Although the retention and use of trained qualified staff was acknowledged by the Fair Work Commission as making sense from an operational perspective, the Commissioner did note that the Fair Work Act 2009 does require employers to act fairly and in a manner that does not place undue burden on its employees.  Given this requirement, the Commission determined that the decision made by the employer in this instance to not provide any rostered work to lesser skilled employees did pose an unfair burden on the applicant. It was further determined that the employer’s actions in rostering only skilled workers was to the detriment of those who were less skilled. It was held that the applicant could have continued to have performed approximately 20 per cent of his ordinary hours during this period and as a result, $547.20 in compensation was awarded. 

In making its finding, the Commissioner relied on a previous case from 2020 in which an employer had attempted to reduce the impact of COVID-19 on its business by standing down one employee but retaining the rest. It was held in this case that the fair approach would have been for the employer to distribute the workload across multiple employees to enable them each to work in a reduced capacity. 

These cases highlight that there is a need for employers to assess the fairness of any measures implemented during any period where stand downs are required or in circumstances where a reduction of work is experienced by an employer that is outside their control, such as during the COVID pandemic, and that it would reasonably be expected that any available work would be shared between employees so far as is possible.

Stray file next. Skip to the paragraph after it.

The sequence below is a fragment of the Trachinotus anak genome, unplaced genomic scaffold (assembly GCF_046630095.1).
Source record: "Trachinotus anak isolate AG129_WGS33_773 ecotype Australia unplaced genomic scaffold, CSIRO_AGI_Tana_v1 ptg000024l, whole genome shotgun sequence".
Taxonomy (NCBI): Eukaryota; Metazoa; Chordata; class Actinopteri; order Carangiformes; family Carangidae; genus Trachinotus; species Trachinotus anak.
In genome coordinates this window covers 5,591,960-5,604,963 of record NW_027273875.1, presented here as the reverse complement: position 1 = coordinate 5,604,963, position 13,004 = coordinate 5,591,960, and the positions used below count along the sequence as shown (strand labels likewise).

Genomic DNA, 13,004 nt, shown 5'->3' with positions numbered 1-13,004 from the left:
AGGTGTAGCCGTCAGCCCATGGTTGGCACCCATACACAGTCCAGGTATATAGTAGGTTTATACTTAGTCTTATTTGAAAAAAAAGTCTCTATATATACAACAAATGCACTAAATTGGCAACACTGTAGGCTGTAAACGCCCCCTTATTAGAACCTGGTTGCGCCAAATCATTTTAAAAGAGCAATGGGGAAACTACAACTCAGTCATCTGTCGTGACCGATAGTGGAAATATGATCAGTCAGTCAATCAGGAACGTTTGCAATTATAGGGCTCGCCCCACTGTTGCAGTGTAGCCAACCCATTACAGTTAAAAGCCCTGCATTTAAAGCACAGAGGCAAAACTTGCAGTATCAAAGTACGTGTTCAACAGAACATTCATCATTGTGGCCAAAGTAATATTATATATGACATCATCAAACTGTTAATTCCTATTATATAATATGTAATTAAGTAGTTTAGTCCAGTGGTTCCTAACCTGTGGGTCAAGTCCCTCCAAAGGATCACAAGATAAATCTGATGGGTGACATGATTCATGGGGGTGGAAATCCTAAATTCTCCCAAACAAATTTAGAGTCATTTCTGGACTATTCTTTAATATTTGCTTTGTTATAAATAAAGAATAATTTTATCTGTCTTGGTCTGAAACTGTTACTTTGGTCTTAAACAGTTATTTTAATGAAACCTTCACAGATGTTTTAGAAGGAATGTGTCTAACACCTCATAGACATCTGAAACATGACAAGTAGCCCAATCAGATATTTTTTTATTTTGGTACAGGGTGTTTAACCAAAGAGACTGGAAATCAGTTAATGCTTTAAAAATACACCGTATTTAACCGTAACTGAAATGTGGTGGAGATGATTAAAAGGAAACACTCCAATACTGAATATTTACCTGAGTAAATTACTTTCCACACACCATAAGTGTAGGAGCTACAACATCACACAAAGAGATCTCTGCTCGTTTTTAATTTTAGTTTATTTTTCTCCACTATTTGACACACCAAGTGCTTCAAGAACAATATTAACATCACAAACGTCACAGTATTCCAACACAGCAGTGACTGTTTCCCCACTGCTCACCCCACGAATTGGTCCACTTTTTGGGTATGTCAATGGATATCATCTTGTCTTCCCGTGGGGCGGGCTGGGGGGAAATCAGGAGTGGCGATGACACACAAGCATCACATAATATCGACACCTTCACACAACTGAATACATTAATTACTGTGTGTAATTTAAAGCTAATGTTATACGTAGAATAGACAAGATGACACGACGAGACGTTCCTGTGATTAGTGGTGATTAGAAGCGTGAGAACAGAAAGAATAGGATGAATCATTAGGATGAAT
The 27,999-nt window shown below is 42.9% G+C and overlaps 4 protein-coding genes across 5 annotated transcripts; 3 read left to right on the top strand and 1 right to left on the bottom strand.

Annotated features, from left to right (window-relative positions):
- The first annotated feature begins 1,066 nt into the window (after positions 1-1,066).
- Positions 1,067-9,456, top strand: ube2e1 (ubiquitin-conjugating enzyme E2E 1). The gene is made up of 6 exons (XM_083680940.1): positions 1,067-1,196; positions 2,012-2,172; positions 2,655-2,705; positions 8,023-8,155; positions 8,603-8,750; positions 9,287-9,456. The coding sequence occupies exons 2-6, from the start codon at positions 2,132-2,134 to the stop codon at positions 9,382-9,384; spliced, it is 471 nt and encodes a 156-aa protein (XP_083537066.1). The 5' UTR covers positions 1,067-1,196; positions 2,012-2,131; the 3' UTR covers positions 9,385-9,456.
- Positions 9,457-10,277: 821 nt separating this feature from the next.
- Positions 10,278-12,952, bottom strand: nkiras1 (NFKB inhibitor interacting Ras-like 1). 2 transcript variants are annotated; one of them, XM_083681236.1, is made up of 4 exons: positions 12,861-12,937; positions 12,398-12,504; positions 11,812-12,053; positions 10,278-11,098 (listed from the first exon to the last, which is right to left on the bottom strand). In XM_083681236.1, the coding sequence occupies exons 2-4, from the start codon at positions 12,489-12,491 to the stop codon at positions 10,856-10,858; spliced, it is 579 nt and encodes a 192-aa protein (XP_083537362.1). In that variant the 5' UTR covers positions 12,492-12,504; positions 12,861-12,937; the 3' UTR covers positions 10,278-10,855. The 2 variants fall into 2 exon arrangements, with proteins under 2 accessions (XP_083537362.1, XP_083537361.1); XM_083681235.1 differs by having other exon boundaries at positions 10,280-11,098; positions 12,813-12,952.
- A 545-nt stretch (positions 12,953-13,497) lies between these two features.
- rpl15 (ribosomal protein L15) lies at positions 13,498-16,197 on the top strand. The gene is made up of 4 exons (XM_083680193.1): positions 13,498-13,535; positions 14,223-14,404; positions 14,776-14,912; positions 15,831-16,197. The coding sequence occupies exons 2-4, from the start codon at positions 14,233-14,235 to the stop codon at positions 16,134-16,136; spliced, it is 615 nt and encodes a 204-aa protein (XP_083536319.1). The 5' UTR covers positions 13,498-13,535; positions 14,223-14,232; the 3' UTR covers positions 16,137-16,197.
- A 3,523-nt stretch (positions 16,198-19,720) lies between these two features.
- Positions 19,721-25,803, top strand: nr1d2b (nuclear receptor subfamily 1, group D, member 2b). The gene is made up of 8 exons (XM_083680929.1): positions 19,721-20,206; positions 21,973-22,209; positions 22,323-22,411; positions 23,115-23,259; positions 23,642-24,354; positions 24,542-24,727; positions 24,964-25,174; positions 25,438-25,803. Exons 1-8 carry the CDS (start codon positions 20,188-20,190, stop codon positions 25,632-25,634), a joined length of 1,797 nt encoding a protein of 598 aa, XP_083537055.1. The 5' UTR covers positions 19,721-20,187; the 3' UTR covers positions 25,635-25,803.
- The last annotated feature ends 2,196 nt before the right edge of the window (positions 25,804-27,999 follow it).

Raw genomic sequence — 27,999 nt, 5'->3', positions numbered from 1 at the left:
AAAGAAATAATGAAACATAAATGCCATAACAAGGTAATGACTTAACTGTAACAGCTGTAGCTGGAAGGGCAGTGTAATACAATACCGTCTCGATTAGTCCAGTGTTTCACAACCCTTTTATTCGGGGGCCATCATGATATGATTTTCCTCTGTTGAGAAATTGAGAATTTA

In circumstances where there is a reduction in the amount of work that is available to be performed during the COVID-19 pandemic, it is important that consideration be given as to whether:

  • The nature of the available work is something only certain employees can do
  • Certain employees are being rostered on more frequently than others and if so, why this is occurring

Unless there is a genuine and valid reason for not rostering an employee on to work during such periods where there is some work available to be performed, all employees who can complete the duties should be considered equally.

So far as is practicable, employers should also be transparent with staff who have been stood down or who have agreed to reduce their hours, and it should be communicated to them why certain employees are continuing to be rostered to work (such as required skill sets, and the nature of the work being performed).

We would also like to remind employers that where, due to circumstances outside of their control, they are unable to fully engage an employee to perform 100% of their role, it is important that prior to any reduction or variation of hours occurring, consultation with impacted employees occur to reach a mutual agreement to temporarily modify their hours.  Any consideration of a variation of hours must be undertaken in a reasonable manner and consideration should be given to reductions for an entire team rather than one individual employee. 

If you require assistance or HR Advice on any matter, please contact the team at HR Advice Online at [email protected] or on 1300 720 004.

Information in HR Advice Online guides and blog posts is meant purely for educational discussion of human resources issues. It contains only general information about human resources matters and due to factors, such as government legislation changes, may not be up-to-date at the time of reading. It is not legal advice and should not be treated as such.